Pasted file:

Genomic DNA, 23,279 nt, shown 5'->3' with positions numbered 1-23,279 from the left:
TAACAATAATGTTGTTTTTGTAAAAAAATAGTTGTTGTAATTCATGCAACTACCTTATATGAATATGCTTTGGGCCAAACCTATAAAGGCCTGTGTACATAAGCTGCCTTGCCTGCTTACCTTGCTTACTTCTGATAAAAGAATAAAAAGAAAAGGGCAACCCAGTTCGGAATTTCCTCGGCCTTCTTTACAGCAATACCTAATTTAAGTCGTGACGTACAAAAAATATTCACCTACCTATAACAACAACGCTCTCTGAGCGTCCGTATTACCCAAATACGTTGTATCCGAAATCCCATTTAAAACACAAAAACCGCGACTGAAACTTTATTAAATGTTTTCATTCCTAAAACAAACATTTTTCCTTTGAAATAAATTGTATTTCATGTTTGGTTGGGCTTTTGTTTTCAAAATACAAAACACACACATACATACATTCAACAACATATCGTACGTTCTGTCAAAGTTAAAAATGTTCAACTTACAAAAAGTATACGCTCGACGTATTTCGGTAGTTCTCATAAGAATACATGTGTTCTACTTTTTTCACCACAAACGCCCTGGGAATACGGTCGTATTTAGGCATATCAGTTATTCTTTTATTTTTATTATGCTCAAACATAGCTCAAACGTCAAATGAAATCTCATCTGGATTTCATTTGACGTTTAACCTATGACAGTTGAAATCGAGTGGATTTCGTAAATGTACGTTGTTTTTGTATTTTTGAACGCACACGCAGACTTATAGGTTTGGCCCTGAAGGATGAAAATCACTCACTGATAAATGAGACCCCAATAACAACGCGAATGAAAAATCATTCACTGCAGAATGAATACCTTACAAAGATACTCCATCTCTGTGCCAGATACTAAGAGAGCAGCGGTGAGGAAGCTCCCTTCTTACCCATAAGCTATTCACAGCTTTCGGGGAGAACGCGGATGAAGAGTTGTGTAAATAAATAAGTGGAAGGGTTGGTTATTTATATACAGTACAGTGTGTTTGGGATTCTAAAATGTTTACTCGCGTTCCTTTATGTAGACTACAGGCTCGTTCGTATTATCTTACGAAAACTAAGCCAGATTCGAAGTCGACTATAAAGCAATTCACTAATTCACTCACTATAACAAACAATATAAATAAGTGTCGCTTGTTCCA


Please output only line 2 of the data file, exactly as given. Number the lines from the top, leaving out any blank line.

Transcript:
TAACAATAATGTTGTTTTTGTAAAAAAATAGTTGTTGTAATTCATGCAACTACCTTATATGAATATGCTTTGGGCCAAACCTATAAAGGCCTGTGTACATAAGCTGCCTTGCCTGCTTACCTTGCTTACTTCTGATAAAAGAATAAAAAGAAAAGGGCAACCCAGTTCGGAATTTCCTCGGCCTTCTTTACAGCAATACCTAATTTAAGTCGTGACGTACAAAAAATATTCACCTACCTATAACAACAACGCTCTCTGAGCGTCCGTATTACCCAAATACGTTGTATCCGAAATCCCATTTAAAACACAAAAACCGCGACTGAAACTTTATTAAATGTTTTCATTCCTAAAACAAACATTTTTCCTTTGAAATAAATTGTATTTCATGTTTGGTTGGGCTTTTGTTTTCAAAATACAAAACACACACATACATACATTCAACAACATATCGTACGTTCTGTCAAAGTTAAAAATGTTCAACTTACAAAAAGTATACGCTCGACGTATTTCGGTAGTTCTCATAAGAATACATGTGTTCTACTTTTTTCACCACAAACGCCCTGGGAATACGGTCGTATTTAGGCATATCAGTTATTCTTTTATTTTTATTATGCTCAAACATAGCTCAAACGTCAAATGAAATCTCATCTGGATTTCATTTGACGTTTAACCTATGACAGTTGAAATCGAGTGGATTTCGTAAATGTACGTTGTTTTTGTATTTTTGAACGCACACGCAGACTTATAGGTTTGGCCCTGAAGGATGAAAATCACTCACTGATAAATGAGACCCCAATAACAACGCGAATGAAAAATCATTCACTGCAGAATGAATACCTTACAAAGATACTCCATCTCTGTGCCAGATACTAAGAGAGCAGCGGTGAGGAAGCTCCCTTCTTACCCATAAGCTATTCACAGCTTTCGGGGAGAACGCGGATGAAGAGTTGTGTAAATAAATAAGTGGAAGGGTTGGTTATTTATATACAGTACAGTGTGTTTGGGATTCTAAAATGTTTACTCGCGTTCCTTTATGTAGACTACAGGCTCGTTCGTATTATCTTACGAAAACTAAGCCAGATTCGAAGTCGACTATAAAGCAATTCACTAATTCACTCACTATAACAAACAATATAAATAAGTGTCGCTTGTTCCA